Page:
by Pedro Leão Neto

"Liquid Land" is the surprising second monograph from Rena Effendi, a widely published photographer from Azerbaijan who had already in print Pipe Dreams, both by Schilt Publishing. 'Liquid Land' is a superior documentary photography project, both aesthetically and as a social document.

What makes this poetic photography series really unique is its intriguing intertwined contrasting worlds. On the one hand, the apparent perfect universe made up of beautiful symmetries seen in diverse butterfly species and, on the other hand, the life of the people who dwell and work precariously among the oil spills and industrial ruins in some of the world’s most polluted areas, near the legendary Azerbaijan city of Baku.

Co-authored with her father Rustam Effendi, a dissident scientist and entomologist who devoted his life to studying, hunting and collecting butterflies in the Soviet Union, Rena shows her father's father's photographs of endangered butterflies, placed in plants and full of vibrant colours, side by side with her own photographs of a very different world. We are, in this way, also confronted with an entropic environment and urban decay of a land near the Caspian Sea and the city of Baku, oil capital of the world in the end of the XIX century - beginning of the XX - and where an industrial oil belt, better known as Black City, was established.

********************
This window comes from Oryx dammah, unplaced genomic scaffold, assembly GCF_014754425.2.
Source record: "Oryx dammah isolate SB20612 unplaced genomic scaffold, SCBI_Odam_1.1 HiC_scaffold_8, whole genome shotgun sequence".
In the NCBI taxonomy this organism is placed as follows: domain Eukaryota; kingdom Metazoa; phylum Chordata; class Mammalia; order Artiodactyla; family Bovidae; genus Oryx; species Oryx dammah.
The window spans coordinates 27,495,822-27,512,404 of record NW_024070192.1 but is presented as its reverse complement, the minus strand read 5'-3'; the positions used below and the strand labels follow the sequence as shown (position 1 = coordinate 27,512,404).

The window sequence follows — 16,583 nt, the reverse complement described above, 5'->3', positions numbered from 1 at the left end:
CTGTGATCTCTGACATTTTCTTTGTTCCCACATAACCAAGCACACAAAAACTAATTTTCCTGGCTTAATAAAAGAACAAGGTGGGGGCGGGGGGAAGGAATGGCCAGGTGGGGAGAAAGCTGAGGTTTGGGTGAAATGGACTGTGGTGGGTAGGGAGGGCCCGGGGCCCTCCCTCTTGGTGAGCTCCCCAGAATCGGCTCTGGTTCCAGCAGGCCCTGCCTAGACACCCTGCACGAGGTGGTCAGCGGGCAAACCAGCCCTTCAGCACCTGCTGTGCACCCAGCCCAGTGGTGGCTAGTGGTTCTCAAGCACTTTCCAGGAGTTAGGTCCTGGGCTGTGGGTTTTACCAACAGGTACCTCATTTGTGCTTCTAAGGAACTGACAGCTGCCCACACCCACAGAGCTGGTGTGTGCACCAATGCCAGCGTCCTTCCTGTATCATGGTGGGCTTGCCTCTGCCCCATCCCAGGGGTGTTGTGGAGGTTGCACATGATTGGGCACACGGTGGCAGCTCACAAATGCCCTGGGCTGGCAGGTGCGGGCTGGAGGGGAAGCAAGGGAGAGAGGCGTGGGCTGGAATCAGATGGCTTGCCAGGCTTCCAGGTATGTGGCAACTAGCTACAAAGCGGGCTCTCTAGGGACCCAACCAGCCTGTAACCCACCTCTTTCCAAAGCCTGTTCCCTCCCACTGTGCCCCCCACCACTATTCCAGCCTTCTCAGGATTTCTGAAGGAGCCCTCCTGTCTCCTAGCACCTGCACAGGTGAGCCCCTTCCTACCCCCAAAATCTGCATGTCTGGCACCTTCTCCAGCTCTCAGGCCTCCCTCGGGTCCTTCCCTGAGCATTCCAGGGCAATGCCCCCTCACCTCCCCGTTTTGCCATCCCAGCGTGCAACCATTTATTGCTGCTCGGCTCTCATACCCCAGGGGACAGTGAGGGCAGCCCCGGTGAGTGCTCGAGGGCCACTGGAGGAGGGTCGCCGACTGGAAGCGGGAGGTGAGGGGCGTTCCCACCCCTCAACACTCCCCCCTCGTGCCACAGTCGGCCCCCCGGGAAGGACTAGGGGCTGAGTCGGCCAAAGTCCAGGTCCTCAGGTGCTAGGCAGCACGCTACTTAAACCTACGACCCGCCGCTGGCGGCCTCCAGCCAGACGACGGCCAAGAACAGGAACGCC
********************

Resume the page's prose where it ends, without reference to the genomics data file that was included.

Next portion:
It is fascinating the challenge that this photography series poses to viewers since we are drawn to be simultaneously aware of very strong contrasting realities: the harsh conditions where those communities live, the identity, humanity and hope that those people are still able to maintain, in spite of those severe conditions and then the perfect world of symmetrical abstract and colourful patterns from the butterfly species.

As we run through 'Liquid Land' pages there are interesting visual and emotional links that we feel are possible to establish and that connect those very different worlds. These can be the interplay between the bold colours and patterns of the butterflies and the somewhat abstract shapes and tinted lights of those built-up ruin exteriors and wall textures. Then, the sometimes loneliness of some human figures and the empowerment given to them through Rena Effendi’s frames also communicates with the singularity and magical world of the Lepidoptera order and finally we are challenged to (re)discover the lost meaning or design in those derelict places, also the result of God’s Nature.

Rena Effendi’s 'Liquid Land' is with no doubt an impressive and very poetic monograph that we should not fail to visit and that holds Umberto Eco’s concept of “openness” by allowing diverse publics to fill what is lacking between those opposing worlds and image “fragments” with their experiences and personal sensibilities.

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